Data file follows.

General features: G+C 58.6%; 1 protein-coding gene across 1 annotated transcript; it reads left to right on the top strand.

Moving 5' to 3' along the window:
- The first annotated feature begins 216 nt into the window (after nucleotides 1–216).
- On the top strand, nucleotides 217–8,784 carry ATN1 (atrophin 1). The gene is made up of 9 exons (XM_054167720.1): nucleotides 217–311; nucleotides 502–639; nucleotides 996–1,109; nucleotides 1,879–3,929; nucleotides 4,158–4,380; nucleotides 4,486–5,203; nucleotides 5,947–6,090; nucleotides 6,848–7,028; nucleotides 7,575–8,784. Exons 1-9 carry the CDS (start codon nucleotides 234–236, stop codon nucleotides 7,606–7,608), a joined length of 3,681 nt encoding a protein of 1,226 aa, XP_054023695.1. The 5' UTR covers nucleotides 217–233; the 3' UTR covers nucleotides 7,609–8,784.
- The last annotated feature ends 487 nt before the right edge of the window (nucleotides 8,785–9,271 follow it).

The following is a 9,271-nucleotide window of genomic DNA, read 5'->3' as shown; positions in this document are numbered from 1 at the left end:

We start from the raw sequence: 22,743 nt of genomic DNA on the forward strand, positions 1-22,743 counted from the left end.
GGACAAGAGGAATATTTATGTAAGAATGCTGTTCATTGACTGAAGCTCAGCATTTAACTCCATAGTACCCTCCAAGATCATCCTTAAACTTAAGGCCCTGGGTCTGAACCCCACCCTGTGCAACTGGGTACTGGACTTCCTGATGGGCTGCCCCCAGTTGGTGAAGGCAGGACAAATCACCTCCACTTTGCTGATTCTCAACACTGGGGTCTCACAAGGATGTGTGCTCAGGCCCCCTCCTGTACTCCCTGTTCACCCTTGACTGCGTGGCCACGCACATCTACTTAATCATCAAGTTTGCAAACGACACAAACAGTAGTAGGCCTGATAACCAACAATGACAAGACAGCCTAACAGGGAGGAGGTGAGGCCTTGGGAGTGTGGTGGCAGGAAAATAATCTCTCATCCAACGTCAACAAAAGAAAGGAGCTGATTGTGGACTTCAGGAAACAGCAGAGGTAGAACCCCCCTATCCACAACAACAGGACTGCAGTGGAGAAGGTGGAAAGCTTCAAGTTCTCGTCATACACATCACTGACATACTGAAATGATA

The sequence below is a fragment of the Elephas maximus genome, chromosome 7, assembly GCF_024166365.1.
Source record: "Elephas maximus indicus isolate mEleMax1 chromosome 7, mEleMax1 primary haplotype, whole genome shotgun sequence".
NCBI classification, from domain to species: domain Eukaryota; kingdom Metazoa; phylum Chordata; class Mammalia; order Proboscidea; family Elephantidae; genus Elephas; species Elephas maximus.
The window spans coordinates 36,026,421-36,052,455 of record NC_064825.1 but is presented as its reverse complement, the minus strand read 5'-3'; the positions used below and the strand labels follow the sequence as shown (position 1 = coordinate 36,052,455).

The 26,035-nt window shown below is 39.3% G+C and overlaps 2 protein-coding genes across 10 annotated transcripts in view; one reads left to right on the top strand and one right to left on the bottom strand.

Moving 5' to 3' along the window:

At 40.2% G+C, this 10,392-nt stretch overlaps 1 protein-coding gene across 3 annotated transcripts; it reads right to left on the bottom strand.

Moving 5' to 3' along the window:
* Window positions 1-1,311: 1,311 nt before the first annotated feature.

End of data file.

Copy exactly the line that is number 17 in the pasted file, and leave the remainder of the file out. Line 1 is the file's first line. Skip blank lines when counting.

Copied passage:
* Window positions 1-1,311: 1,311 nt before the first annotated feature.